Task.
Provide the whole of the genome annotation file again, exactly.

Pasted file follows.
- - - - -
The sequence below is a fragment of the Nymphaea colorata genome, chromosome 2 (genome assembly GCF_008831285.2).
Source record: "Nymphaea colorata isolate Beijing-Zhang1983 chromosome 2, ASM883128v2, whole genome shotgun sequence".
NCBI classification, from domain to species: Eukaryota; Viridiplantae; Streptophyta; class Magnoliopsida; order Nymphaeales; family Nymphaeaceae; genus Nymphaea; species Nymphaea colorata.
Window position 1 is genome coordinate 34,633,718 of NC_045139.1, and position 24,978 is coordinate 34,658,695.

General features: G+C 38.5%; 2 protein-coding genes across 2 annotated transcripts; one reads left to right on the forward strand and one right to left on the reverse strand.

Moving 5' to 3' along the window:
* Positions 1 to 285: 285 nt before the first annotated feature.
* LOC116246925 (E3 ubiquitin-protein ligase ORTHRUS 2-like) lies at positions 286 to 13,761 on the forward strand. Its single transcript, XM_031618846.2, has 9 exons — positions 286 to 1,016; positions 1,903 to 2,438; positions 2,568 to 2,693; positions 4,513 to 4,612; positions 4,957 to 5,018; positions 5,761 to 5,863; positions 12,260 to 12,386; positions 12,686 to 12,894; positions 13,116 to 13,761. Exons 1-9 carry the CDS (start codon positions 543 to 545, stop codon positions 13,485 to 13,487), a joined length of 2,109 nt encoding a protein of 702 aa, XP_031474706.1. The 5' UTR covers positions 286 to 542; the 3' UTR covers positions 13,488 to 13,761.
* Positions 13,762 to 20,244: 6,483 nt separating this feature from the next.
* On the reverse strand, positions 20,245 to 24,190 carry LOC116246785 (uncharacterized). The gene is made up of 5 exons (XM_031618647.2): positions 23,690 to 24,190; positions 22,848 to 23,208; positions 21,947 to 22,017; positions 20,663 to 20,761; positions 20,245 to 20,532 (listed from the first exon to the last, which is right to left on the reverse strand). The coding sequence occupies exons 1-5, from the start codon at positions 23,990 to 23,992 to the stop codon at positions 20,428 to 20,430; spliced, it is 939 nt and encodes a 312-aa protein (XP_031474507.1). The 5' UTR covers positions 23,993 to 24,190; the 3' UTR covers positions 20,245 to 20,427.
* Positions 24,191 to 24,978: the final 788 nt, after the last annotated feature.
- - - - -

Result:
The sequence below is a fragment of the Nymphaea colorata genome, chromosome 2 (genome assembly GCF_008831285.2).
Source record: "Nymphaea colorata isolate Beijing-Zhang1983 chromosome 2, ASM883128v2, whole genome shotgun sequence".
NCBI classification, from domain to species: Eukaryota; Viridiplantae; Streptophyta; class Magnoliopsida; order Nymphaeales; family Nymphaeaceae; genus Nymphaea; species Nymphaea colorata.
Window position 1 is genome coordinate 34,633,718 of NC_045139.1, and position 24,978 is coordinate 34,658,695.

General features: G+C 38.5%; 2 protein-coding genes across 2 annotated transcripts; one reads left to right on the forward strand and one right to left on the reverse strand.

Moving 5' to 3' along the window:
* Positions 1 to 285: 285 nt before the first annotated feature.
* LOC116246925 (E3 ubiquitin-protein ligase ORTHRUS 2-like) lies at positions 286 to 13,761 on the forward strand. Its single transcript, XM_031618846.2, has 9 exons — positions 286 to 1,016; positions 1,903 to 2,438; positions 2,568 to 2,693; positions 4,513 to 4,612; positions 4,957 to 5,018; positions 5,761 to 5,863; positions 12,260 to 12,386; positions 12,686 to 12,894; positions 13,116 to 13,761. Exons 1-9 carry the CDS (start codon positions 543 to 545, stop codon positions 13,485 to 13,487), a joined length of 2,109 nt encoding a protein of 702 aa, XP_031474706.1. The 5' UTR covers positions 286 to 542; the 3' UTR covers positions 13,488 to 13,761.
* Positions 13,762 to 20,244: 6,483 nt separating this feature from the next.
* On the reverse strand, positions 20,245 to 24,190 carry LOC116246785 (uncharacterized). The gene is made up of 5 exons (XM_031618647.2): positions 23,690 to 24,190; positions 22,848 to 23,208; positions 21,947 to 22,017; positions 20,663 to 20,761; positions 20,245 to 20,532 (listed from the first exon to the last, which is right to left on the reverse strand). The coding sequence occupies exons 1-5, from the start codon at positions 23,990 to 23,992 to the stop codon at positions 20,428 to 20,430; spliced, it is 939 nt and encodes a 312-aa protein (XP_031474507.1). The 5' UTR covers positions 23,993 to 24,190; the 3' UTR covers positions 20,245 to 20,427.
* Positions 24,191 to 24,978: the final 788 nt, after the last annotated feature.